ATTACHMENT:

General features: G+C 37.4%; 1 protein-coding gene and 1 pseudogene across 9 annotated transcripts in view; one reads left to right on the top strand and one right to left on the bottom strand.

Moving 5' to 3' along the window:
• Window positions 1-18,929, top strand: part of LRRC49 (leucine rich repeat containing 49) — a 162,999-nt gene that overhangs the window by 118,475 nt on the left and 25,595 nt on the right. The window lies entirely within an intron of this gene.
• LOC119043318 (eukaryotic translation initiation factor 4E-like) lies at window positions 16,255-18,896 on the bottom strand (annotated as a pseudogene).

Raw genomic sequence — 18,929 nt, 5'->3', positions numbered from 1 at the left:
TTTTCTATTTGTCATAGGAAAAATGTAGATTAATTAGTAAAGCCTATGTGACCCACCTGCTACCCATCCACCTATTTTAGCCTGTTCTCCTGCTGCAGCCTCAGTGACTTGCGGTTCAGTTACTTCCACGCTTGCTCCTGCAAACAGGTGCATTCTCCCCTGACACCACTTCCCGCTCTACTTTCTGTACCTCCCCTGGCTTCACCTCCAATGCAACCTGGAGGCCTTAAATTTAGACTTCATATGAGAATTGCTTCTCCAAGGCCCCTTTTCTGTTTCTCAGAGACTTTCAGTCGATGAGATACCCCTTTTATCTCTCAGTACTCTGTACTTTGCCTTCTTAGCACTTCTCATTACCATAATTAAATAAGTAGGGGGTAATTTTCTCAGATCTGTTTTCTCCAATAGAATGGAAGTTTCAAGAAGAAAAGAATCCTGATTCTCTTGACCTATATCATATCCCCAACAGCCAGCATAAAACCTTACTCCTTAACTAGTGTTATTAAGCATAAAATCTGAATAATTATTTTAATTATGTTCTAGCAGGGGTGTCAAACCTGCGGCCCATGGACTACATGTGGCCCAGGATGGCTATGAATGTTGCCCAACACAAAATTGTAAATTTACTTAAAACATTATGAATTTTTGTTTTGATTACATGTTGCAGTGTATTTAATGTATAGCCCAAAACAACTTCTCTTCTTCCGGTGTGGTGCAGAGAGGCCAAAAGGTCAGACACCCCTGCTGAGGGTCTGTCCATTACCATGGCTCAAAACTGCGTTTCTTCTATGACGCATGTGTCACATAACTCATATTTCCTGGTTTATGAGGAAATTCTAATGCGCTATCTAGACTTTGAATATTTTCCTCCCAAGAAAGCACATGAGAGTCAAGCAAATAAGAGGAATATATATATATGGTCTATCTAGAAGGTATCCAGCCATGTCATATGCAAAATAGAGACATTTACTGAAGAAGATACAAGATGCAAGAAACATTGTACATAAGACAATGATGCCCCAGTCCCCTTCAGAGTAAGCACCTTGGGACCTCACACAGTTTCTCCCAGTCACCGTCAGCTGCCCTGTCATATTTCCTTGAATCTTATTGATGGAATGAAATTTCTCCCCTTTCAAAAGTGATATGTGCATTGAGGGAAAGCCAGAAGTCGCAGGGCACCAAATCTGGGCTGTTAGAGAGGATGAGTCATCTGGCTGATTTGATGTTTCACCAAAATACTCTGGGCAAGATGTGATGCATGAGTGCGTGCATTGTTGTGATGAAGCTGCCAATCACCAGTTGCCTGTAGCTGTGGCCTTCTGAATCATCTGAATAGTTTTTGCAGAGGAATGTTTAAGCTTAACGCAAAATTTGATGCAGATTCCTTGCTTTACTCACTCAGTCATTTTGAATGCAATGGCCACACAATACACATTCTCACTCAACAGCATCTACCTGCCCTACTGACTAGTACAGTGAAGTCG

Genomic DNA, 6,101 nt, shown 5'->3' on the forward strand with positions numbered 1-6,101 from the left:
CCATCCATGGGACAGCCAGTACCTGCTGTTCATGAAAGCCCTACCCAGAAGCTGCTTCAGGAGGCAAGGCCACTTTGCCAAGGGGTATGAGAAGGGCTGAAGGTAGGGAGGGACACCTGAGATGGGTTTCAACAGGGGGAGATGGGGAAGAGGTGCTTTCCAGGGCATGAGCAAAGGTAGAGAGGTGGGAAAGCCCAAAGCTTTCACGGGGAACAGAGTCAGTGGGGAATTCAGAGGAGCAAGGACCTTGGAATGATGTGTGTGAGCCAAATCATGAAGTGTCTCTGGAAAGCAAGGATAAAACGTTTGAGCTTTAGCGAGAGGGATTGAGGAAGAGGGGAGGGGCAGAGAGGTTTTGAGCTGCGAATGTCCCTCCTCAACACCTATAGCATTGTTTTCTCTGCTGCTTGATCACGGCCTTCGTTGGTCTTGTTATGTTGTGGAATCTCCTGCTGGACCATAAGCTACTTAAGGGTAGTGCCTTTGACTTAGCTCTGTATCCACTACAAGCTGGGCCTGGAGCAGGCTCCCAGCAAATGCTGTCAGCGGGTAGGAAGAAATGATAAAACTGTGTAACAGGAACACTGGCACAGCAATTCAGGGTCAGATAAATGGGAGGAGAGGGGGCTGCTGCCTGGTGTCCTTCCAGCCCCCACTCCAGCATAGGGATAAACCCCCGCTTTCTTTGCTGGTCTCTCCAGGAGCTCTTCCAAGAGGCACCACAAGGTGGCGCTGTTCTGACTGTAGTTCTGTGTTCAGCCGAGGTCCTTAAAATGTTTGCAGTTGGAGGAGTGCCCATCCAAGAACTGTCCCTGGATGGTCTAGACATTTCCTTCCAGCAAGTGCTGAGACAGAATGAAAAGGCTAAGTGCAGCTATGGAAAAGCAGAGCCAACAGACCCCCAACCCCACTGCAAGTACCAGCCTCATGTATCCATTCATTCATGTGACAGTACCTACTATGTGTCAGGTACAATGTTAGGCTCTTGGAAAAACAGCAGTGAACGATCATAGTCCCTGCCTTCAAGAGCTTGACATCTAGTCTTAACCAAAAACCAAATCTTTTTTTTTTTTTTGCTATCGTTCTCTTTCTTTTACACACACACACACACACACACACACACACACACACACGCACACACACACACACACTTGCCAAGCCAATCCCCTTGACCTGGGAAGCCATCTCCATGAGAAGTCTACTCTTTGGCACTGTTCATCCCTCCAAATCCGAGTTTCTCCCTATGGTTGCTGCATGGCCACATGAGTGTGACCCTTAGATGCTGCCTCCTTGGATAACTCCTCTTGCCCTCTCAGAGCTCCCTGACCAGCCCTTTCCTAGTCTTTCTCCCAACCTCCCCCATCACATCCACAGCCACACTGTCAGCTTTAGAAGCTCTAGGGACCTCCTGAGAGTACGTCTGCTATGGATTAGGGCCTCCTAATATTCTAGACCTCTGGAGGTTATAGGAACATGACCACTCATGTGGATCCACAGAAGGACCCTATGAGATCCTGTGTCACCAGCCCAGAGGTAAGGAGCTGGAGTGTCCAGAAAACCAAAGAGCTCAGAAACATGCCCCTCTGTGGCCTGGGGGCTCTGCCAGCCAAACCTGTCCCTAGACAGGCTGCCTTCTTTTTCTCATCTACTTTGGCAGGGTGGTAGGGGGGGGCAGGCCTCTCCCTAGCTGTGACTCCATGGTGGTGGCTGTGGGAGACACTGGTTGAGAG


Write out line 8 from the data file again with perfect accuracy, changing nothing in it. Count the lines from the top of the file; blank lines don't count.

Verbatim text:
CCATCCATGGGACAGCCAGTACCTGCTGTTCATGAAAGCCCTACCCAGAAGCTGCTTCAGGAGGCAAGGCCACTTTGCCAAGGGGTATGAGAAGGGCTGAAGGTAGGGAGGGACACCTGAGATGGGTTTCAACAGGGGGAGATGGGGAAGAGGTGCTTTCCAGGGCATGAGCAAAGGTAGAGAGGTGGGAAAGCCCAAAGCTTTCACGGGGAACAGAGTCAGTGGGGAATTCAGAGGAGCAAGGACCTTGGAATGATGTGTGTGAGCCAAATCATGAAGTGTCTCTGGAAAGCAAGGATAAAACGTTTGAGCTTTAGCGAGAGGGATTGAGGAAGAGGGGAGGGGCAGAGAGGTTTTGAGCTGCGAATGTCCCTCCTCAACACCTATAGCATTGTTTTCTCTGCTGCTTGATCACGGCCTTCGTTGGTCTTGTTATGTTGTGGAATCTCCTGCTGGACCATAAGCTACTTAAGGGTAGTGCCTTTGACTTAGCTCTGTATCCACTACAAGCTGGGCCTGGAGCAGGCTCCCAGCAAATGCTGTCAGCGGGTAGGAAGAAATGATAAAACTGTGTAACAGGAACACTGGCACAGCAATTCAGGGTCAGATAAATGGGAGGAGAGGGGGCTGCTGCCTGGTGTCCTTCCAGCCCCCACTCCAGCATAGGGATAAACCCCCGCTTTCTTTGCTGGTCTCTCCAGGAGCTCTTCCAAGAGGCACCACAAGGTGGCGCTGTTCTGACTGTAGTTCTGTGTTCAGCCGAGGTCCTTAAAATGTTTGCAGTTGGAGGAGTGCCCATCCAAGAACTGTCCCTGGATGGTCTAGACATTTCCTTCCAGCAAGTGCTGAGACAGAATGAAAAGGCTAAGTGCAGCTATGGAAAAGCAGAGCCAACAGACCCCCAACCCCACTGCAAGTACCAGCCTCATGTATCCATTCATTCATGTGACAGTACCTACTATGTGTCAGGTACAATGTTAGGCTCTTGGAAAAACAGCAGTGAACGATCATAGTCCCTGCCTTCAAGAGCTTGACATCTAGTCTTAACCAAAAACCAAATCTTTTTTTTTTTTTTGCTATCGTTCTCTTTCTTTTACACACACACACACACACACACACACACACACACACACGCACACACACACACACACTTGCCAAGCCAATCCCCTTGACCTGGGAAGCCATCTCCATGAGAAGTCTACTCTTTGGCACTGTTCATCCCTCCAAATCCGAGTTTCTCCCTATGGTTGCTGCATGGCCACATGAGTGTGACCCTTAGATGCTGCCTCCTTGGATAACTCCTCTTGCCCTCTCAGAGCTCCCTGACCAGCCCTTTCCTAGTCTTTCTCCCAACCTCCCCCATCACATCCACAGCCACACTGTCAGCTTTAGAAGCTCTAGGGACCTCCTGAGAGTACGTCTGCTATGGATTAGGGCCTCCTAATATTCTAGACCTCTGGAGGTTATAGGAACATGACCACTCATGTGGATCCACAGAAGGACCCTATGAGATCCTGTGTCACCAGCCCAGAGGTAAGGAGCTGGAGTGTCCAGAAAACCAAAGAGCTCAGAAACATGCCCCTCTGTGGCCTGGGGGCTCTGCCAGCCAAACCTGTCCCTAGACAGGCTGCCTTCTTTTTCTCATCTACTTTGGCAGGGTGGTAGGGGGGGGCAGGCCTCTCCCTAGCTGTGACTCCATGGTGGTGGCTGTGGGAGACACTGGTTGAGAG